Monster Hunter Is More Than Just the Sum of Its Cobbled Together Parts

Dept. of Warriors and Wyverns


The history of videogame movie adaptations is littered with the carcasses of those who misjudged the wider appeal of the source IP, or just missed the point of it entirely. Street Fighter, Doom, Need for Speed, Rampage, and the dour, boring Assassin’s Creed film, weren’t just bad adaptations, they were bad films.

There have however, been slightly more successes than failures lately. Both Sonic the Hedgehog and Detective Pikachu managed to honour their inspirations while working as entertaining films in their own right; although Sonic required a fresh coat of pre-release CGI paint to do so.


So how do you go about adapting the Monster Hunter franchise to the big screen? Especially considering the game’s focus on the process of hunting giant dinosaur style creatures over plot.

If you are Paul W.S. Anderson, himself no stranger to both successful and unsuccessful videogame adaptations, often within the same series, you assemble a grab bag of great moments and ideas from a litany of movies, Frankenstein them together and paste over any cracks with stunning location work, the always dependable Milla Jovovich, and impressive giant monsters courtesy of the very best CGI Capcom, Tencent, and Toho can buy.

How To Kill Your Dragon

From the original (and still one of the worst) video game adaptations, 1993’s Super Mario Bros. Anderson lifts the conceit of taking people from “our world” (a title card actually calls it this) and somehow transports them to the world of the game. In this case Army Ranger Captain Artemis (Milla Jovovich), and her squad, find themselves transported from the desert of Afghanistan to a much sandier, weirder desert, while searching for a missing ranger team.

Competition Time

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From James Cameron’s Aliens you take a cast of distinctive, wisecracking grunts, who the audience can quickly bond with, and make them struggle to deal with a situation that is way above their pay grade. While you’re at it, take the flare lit sequence where Ripley infiltrates the alien queens nest from the end of the film, and chuck it in for a mid movie set piece establishing the stakes.

Finally, going all the way back to 1985’s Enemy Mine, take the trope of two enemies who can’t understand each other, slowly earning each others trust as they work together to survive, with martial artist Tony Jaa as the misunderstood native of this world. Season with some nicely physical fight scenes between Jaa and Jovovich, add some impressive monster design, and simmer.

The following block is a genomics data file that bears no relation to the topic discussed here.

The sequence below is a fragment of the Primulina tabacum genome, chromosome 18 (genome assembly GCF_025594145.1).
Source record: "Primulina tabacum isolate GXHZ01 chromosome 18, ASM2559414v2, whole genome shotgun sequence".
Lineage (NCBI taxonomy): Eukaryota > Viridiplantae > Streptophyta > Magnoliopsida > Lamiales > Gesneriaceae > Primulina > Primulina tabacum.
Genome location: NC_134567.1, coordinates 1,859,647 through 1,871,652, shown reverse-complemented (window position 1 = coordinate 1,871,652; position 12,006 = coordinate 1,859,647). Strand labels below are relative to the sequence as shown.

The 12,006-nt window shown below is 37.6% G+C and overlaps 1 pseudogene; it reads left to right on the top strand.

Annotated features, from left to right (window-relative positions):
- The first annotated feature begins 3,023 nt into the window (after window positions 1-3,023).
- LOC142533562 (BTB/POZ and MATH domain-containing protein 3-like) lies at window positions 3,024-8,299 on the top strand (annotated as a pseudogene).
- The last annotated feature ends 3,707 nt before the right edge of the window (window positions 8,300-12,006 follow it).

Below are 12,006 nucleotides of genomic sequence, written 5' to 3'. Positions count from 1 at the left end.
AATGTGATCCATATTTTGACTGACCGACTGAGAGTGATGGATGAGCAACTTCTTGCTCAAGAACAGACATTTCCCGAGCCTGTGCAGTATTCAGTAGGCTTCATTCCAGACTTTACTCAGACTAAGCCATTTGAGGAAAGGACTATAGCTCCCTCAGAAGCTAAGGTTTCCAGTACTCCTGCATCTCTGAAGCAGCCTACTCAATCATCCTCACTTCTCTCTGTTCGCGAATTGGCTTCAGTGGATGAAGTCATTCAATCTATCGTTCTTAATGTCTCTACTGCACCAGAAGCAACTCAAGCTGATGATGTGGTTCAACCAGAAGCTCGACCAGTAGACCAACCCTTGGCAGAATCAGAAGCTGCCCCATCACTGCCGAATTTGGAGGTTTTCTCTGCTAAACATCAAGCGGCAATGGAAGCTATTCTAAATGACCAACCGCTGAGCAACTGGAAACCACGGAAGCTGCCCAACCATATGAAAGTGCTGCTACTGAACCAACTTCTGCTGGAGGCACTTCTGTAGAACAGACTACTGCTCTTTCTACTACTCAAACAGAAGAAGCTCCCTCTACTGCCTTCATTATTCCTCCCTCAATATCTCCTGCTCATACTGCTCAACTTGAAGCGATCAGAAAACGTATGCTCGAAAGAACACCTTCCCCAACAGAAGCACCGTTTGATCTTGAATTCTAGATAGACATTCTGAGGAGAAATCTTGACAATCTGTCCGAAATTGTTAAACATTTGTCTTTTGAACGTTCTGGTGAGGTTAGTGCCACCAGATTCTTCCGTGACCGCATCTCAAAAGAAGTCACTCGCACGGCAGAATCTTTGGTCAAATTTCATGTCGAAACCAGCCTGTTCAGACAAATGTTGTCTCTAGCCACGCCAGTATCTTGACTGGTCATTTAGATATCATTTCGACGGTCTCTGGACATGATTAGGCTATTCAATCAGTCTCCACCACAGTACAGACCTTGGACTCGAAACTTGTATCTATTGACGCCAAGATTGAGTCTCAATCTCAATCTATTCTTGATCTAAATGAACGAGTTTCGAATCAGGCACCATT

Does Monster Hunter amount to more than just the sum of its cobbled together parts?

For the most part, yes, actually.

From decades of starring in Anderson’s (and others’) films, Jovovich is adept at not just delivering outlandish nonsense with a straight face, but really selling it. And she easily carries the film. As good as she is with the various monsters, her reaction to Jaa eating lichen is absolutely priceless.

Her fights with Jaa are well staged and exciting, with a great sensation of physicality and weight, although I have no idea why Anderson decided to stage four separate scenes of actors being flung around inside flipping vehicles.

While the majority of the film is a double header between J and J, the main draw for fans will be the monsters themselves. I can’t speak to how faithful they are to their in-game counterparts, but the Diablos, Rathalos, and their monster kin all look great.

Is That You, Ron?

A burrowing Diablos stalks J and J for the majority of the film, impressively doing so in the full glare of the desert sun, which would usually highlight every flaw in the CGI. It still manages to look impressive and Anderson uses the starkness of his South African locations surprisingly well.

At night they avoid attacks from the nasty spider-like Nerscylla, while the mighty Rathalos gets smaller screen time during the films climax, along with a few smaller monsters along the way. (Apceros? Gajau? I-don’t-know?)


Slightly less convincing is the fright wig get up foisted upon poor Ron Perlman who I didn’t recognize at first. Apparently he’s supposed to be a character from the games, but once he brandishes his giant weapon he looks more like an ancient, weathered Cloud Strife than anything else. Fans will (might?) also be happy to see an appearance from Meowscular Chef, but despite being aware of the Palicos as a concept, this meant nothing to me but still worked as a fun, if odd, gag.

Slightly more baffling for non-fans are the unexplained sand sailing galleons, and the bladed weapons that generate fire or lightning, but there’s nothing here to ruin your enjoyment of this fun monster mash.

With a few jump scares thrown in for good measure Monster Hunter is a step up from many of the later entries in Anderson and Jovovich Resident Evil films. Considering how long that series coasted by on lacklustre films, Capcom and Co. are obviously hoping for multiple sequels for Monster Hunter too. To this end they throw in an unexplained shadowy figure observing events at the end of the film while finishing with a sequel baiting ending that mimics that of Anderson’s own adaptation of Mortal Kombat! Even if a sequel never materializes, this fits almost perfectly with a similar ending to Super Mario Bros.

For a fun return to the cinema Monster Hunter shouldn’t disappoint fans of either the game or of Milla Jovovich, as long as you temper your expectations accordingly.

Monster Hunter is now showing in Malaysian cinemas.

To be in with a chance to win a bag of Monster Hunter goodies check out our competition here.

Irish Film lover lost in Malaysia. Co-host of Malaysia's longest running podcast (movie related or otherwise ) McYapandFries and frequent cryer in movies. Ask me about "The Ice Pirates"

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